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Sheloshim for Rabbi Joel H. Zaiman z”l
The text I want to share with you today is from the Talmud in Kiddushin and can be loosely titled, “Why Rabbis don’t go in dunk tanks.” If you don’t believe me let me ask you, did you ever see Rabbi Zaiman in a dunk tank?
The Talmud (Kiddushin 32a) records a debate about whether a Rabbi may relinquish the kavod, the respect, that is due them. Rav Yosef said that it was permissible, that a rabbi may waive their own honor. On the other hand, Rav Chisda said that it was not permissible, namely because it is not theirs to give. The debate hinges on whether one earns one’s kavod by their being, by their behavior, by their learning, or by their title. Rav Yosef says that one “earns” the title of rabbi (or really teacher) by studying Torah and that once one has learned that Torah and is deserving of kavod, respect, she may do what she likes with that kavod, even if that means relinquishing it.
BUT. The tradition’s concern, and the reason that Rav Chisda won this debate, is Rav she mochel et kevodo, kevodo machul. It’s catchier in Hebrew but the rough translation is “a rabbi who relinquishes their respect, their respect is gone.” Rav Chisda felt that the kavod due a rabbi or teacher is not exclusively theirs, no matter how learned they are. that kavod is due to them as a symbolic exemplar of the Jewish people and not theirs to give up.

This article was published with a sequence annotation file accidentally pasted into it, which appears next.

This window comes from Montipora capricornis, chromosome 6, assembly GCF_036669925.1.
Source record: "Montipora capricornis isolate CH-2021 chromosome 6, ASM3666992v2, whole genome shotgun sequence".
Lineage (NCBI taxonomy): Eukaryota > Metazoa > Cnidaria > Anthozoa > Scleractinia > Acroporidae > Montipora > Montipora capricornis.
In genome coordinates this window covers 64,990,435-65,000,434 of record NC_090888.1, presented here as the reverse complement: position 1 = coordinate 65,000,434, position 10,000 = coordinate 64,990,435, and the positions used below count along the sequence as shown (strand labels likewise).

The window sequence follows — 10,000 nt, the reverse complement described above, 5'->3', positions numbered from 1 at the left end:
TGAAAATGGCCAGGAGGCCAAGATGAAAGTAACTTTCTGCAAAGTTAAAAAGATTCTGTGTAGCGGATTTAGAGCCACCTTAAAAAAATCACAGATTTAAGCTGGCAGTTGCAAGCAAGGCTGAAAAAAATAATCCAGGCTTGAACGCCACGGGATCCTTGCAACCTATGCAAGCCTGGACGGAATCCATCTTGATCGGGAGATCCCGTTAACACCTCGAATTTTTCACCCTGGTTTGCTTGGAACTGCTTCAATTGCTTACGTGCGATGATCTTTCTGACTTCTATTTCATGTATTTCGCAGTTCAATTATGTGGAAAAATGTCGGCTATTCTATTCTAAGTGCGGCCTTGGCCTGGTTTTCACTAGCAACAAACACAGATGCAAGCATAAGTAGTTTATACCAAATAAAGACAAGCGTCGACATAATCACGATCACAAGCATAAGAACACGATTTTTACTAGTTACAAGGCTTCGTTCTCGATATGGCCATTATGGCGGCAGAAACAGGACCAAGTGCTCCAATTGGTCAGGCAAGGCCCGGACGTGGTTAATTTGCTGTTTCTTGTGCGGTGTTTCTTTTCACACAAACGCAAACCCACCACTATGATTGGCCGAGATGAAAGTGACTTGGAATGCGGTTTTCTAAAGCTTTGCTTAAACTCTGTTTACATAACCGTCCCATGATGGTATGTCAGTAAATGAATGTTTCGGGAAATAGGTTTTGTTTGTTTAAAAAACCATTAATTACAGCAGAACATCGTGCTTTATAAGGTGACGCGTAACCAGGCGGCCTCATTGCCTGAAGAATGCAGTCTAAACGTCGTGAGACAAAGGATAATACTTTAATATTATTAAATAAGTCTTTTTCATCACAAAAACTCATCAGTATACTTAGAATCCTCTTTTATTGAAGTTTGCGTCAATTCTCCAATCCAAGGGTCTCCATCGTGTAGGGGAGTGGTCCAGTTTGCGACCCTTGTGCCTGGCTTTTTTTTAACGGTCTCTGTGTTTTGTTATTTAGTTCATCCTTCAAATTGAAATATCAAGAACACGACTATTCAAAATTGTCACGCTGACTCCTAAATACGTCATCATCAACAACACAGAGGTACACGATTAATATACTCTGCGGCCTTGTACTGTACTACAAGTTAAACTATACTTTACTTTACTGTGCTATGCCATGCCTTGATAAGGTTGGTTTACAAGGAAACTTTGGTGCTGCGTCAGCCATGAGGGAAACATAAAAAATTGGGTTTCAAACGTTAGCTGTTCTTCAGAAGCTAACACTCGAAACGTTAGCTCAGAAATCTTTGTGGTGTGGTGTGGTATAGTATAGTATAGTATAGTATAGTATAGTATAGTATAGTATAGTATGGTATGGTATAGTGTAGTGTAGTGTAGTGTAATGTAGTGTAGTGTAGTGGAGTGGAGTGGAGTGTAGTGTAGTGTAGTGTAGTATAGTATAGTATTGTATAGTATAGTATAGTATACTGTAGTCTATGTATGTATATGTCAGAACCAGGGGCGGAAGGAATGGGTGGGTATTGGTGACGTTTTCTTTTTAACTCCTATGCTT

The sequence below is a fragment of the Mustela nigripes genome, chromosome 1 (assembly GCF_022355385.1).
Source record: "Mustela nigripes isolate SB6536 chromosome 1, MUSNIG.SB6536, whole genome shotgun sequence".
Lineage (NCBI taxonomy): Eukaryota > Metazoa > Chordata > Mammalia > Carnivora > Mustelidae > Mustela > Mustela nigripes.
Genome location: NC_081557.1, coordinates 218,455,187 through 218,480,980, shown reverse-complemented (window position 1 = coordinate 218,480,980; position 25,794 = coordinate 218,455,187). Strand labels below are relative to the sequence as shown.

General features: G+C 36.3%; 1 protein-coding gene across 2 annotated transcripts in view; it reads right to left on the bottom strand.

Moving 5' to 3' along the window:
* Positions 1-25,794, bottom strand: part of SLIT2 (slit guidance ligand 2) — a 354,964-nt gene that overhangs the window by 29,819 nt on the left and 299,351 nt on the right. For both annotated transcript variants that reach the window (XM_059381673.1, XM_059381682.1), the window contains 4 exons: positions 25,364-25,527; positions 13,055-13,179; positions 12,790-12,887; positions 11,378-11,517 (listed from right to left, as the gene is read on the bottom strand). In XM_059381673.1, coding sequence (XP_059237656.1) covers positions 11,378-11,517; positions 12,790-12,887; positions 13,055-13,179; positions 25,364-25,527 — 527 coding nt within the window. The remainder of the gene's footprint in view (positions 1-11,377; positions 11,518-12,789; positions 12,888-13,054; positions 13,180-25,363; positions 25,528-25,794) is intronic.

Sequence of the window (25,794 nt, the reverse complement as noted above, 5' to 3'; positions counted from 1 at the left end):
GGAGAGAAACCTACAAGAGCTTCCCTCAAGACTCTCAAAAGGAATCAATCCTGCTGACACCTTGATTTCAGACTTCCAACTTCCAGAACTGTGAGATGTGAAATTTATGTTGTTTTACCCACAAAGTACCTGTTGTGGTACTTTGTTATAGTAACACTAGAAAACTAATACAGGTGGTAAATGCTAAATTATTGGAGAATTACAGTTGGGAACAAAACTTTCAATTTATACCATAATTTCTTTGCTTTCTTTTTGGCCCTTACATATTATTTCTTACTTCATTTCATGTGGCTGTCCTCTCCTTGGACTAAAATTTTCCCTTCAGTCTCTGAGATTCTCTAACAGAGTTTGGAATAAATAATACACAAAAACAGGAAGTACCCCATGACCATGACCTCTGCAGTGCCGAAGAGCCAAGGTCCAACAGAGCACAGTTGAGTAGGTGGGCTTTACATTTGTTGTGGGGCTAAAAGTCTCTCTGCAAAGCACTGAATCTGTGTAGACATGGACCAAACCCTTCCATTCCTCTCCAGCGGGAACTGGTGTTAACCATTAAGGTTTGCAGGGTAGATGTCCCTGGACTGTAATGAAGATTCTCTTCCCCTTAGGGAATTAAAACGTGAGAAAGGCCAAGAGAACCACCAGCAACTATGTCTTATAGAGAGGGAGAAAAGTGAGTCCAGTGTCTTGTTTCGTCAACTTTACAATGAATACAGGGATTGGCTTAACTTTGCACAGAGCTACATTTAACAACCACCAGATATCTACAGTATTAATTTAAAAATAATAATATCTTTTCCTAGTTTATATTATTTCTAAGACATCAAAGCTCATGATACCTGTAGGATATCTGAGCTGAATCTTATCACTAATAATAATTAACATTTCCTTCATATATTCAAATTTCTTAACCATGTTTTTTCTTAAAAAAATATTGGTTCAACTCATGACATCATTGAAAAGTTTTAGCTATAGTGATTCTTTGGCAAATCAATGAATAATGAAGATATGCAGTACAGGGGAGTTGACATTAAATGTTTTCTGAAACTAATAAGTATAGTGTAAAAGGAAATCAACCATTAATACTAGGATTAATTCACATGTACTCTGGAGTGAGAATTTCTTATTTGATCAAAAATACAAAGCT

In short, there are some things that once you have given them up, you can not get them back. The Talmud taught it in the context of a rabbi/teacher and I’m teaching it in the context of Rabbi Zaiman but it is just as well applied to each and every one of us. The titles we carry – daughter, mother, sister, doctor, chief executive, president – are ours to earn and then ours to live. This is not to say that we can not laugh at ourselves, or be lighthearted. It’s lesson is one of habituation, we must mold our character and carry ourselves in such a way that the kavod of that title is our own.
Rabbi Zaiman never went in a dunk tank and only wore a Purim costume a few times for a few reasons. It’s true that those were parts of the rabbinate that he enjoyed less than others. But mostly it was because Rav she mochel et kevodo, kevodo machul.
He used to explain it to me by saying that once you’ve become someone at whom people laugh, you can no longer be their rabbi. A rabbi and teacher may earn their kavod through the Torah they learn, and the Torah they transmit, but they keep it by the Torah that they live.
How fortunate we were to have been the beneficiaries of all the Torahs of Rabbi Zaiman’s life. Yehi zichrono livrakha.